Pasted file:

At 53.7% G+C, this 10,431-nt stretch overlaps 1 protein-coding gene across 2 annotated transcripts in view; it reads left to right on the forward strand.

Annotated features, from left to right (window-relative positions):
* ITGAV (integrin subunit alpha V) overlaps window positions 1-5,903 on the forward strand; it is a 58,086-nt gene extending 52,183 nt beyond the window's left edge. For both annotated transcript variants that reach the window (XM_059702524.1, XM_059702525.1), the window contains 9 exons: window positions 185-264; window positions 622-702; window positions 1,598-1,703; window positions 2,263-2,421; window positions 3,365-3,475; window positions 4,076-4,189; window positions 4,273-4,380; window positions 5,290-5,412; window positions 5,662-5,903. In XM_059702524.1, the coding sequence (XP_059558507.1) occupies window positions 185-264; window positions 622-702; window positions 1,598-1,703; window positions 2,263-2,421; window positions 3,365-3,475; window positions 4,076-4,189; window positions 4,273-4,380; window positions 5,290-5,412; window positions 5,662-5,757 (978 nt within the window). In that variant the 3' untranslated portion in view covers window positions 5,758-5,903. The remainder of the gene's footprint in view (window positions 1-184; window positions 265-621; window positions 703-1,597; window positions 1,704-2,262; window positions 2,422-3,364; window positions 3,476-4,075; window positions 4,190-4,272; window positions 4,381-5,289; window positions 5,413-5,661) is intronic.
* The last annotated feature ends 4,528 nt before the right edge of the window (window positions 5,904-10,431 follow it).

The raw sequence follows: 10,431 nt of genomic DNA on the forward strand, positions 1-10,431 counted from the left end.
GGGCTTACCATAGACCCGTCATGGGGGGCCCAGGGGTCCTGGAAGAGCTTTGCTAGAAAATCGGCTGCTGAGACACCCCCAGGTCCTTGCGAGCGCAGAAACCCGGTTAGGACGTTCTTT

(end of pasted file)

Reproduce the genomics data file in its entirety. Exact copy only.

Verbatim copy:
At 53.7% G+C, this 10,431-nt stretch overlaps 1 protein-coding gene across 2 annotated transcripts in view; it reads left to right on the forward strand.

Annotated features, from left to right (window-relative positions):
* ITGAV (integrin subunit alpha V) overlaps window positions 1-5,903 on the forward strand; it is a 58,086-nt gene extending 52,183 nt beyond the window's left edge. For both annotated transcript variants that reach the window (XM_059702524.1, XM_059702525.1), the window contains 9 exons: window positions 185-264; window positions 622-702; window positions 1,598-1,703; window positions 2,263-2,421; window positions 3,365-3,475; window positions 4,076-4,189; window positions 4,273-4,380; window positions 5,290-5,412; window positions 5,662-5,903. In XM_059702524.1, the coding sequence (XP_059558507.1) occupies window positions 185-264; window positions 622-702; window positions 1,598-1,703; window positions 2,263-2,421; window positions 3,365-3,475; window positions 4,076-4,189; window positions 4,273-4,380; window positions 5,290-5,412; window positions 5,662-5,757 (978 nt within the window). In that variant the 3' untranslated portion in view covers window positions 5,758-5,903. The remainder of the gene's footprint in view (window positions 1-184; window positions 265-621; window positions 703-1,597; window positions 1,704-2,262; window positions 2,422-3,364; window positions 3,476-4,075; window positions 4,190-4,272; window positions 4,381-5,289; window positions 5,413-5,661) is intronic.
* The last annotated feature ends 4,528 nt before the right edge of the window (window positions 5,904-10,431 follow it).

The raw sequence follows: 10,431 nt of genomic DNA on the forward strand, positions 1-10,431 counted from the left end.
GGGCTTACCATAGACCCGTCATGGGGGGCCCAGGGGTCCTGGAAGAGCTTTGCTAGAAAATCGGCTGCTGAGACACCCCCAGGTCCTTGCGAGCGCAGAAACCCGGTTAGGACGTTCTTT